There’s nothing particularly unusual about this quote from Nell Zink, an author. ‘Generally I hate all books, but I love Purity.’ And technically I don’t even have a problem with it- well, I think it’s snobby and bigoted, but I don’t know enough about the lady to judge. What I do have a problem with is the fact that that quote was being used in my local bookshop to market the novel Purity.
This post is really nothing to do with Nell Zink or Purity. I’m just pretty disgusted at the fact that apparently, ‘hating all books’ is seen as a badge of good judgement. There seems to be a star-struck attitude, these days, towards extreme cynicism- people shrivel in the face of it, particularly if it comes from someone with credentials. They assume that because someone criticises, that that person sees things that they don’t- that the critic is somehow more intelligent or knowledgeable or reliable than them.
And of course it’s important to be able to criticise. But blanket criticism of the ‘I hate all books’ type is really just as dumb as blanket praise, if not more so. At least loving something wholeheartedly takes bravery and self-possession. Would the quote have been used to market Purity if it had been ‘Generally I love all books, and I love Purity even more’? No, it would not. It’s fashionable to be ‘done’ with everything at the moment, you see. Enthusiasm makes people nervous. Perhaps they’re scared of being caught up in it- of revealing that, actually, there are things that excite and interest and inspire them.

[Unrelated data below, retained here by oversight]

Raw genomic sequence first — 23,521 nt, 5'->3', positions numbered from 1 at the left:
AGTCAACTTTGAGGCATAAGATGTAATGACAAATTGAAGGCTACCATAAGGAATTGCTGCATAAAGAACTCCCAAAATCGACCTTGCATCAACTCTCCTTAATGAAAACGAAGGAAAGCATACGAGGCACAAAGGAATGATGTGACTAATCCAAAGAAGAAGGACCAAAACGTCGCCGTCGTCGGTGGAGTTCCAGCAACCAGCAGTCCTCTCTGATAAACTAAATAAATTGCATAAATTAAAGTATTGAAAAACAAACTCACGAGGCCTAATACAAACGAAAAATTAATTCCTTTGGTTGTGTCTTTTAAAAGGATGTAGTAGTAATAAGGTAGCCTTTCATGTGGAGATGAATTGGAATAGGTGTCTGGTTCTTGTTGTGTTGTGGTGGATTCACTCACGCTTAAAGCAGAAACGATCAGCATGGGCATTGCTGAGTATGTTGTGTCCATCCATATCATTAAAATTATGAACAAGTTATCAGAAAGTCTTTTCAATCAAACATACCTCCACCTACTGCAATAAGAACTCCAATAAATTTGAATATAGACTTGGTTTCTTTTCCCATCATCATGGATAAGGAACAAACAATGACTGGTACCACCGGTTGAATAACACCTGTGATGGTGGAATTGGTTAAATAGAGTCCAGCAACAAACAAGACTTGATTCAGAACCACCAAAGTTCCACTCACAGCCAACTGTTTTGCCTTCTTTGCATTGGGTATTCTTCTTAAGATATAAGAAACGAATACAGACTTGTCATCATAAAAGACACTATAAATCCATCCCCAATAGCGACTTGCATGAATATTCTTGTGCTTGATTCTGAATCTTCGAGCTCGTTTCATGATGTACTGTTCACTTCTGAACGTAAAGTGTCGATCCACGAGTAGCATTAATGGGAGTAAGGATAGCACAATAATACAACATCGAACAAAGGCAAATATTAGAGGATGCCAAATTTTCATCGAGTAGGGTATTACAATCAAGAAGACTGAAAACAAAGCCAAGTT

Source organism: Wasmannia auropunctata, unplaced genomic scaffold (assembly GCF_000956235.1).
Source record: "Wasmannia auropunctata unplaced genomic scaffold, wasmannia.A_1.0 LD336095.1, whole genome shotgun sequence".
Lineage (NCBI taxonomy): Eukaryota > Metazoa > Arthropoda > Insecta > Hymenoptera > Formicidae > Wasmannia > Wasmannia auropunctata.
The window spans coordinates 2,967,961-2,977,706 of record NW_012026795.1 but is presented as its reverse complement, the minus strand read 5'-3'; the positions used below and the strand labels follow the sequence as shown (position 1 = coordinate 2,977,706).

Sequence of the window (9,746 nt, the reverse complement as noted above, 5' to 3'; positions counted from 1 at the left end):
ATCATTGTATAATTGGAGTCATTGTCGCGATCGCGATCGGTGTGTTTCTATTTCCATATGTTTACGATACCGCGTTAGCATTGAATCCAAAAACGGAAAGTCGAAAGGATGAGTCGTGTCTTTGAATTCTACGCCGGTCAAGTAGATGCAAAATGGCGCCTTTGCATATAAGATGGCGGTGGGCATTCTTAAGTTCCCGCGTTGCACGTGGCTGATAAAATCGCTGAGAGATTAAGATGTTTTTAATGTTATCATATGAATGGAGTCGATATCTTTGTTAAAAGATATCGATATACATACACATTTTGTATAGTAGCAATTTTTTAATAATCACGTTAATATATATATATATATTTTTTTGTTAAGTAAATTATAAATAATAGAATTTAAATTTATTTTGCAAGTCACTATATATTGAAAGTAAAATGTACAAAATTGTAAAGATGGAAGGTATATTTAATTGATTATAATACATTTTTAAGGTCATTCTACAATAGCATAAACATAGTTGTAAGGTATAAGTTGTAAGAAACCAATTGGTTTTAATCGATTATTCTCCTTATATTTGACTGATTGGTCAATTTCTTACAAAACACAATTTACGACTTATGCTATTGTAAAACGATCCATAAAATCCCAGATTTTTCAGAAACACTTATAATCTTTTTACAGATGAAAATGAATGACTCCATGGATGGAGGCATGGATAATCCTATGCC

As for the quote itself- really, lady? You really hate ‘all’ books? Sounds to me like you need to read a little more, huh? Then you might find a book that you actually like, unless you’re one of those perpetually ‘over it’ people who are terrified of enjoying anything.
Unless of course I’m mistaken, and the quote was somehow wrongly contextualised. Because hey, perhaps the bookshop in question simply misunderstood, and went on to use it as advertising anyway. But even so, wouldn’t that say something about us? It’s impressive, suddenly, to hate all books. (I’m bewildered. She hates Jane Eyre? Catch-22? Are you kidding me?) We’re supposed to buy into the idea that this woman is so proficient that she sees awful dreadful gaping flaws in everything she reads, and sees them so clearly that she is forced to hate the material. Yet somehow this book, Purity, has come along that, oh gosh, transcends even the clarity of her world-weary gaze.
Perhaps I’ll read Purity one day. Perhaps I won’t. But if I do, it’ll be on the strength of the first page, and not by way of buying into all the cynical crap that’s flying around. If I want to see my favourite things shat on, I’ll go to YouTube comment threads, thanks. What the hell kind of bookshop endorses the hating of books anyway?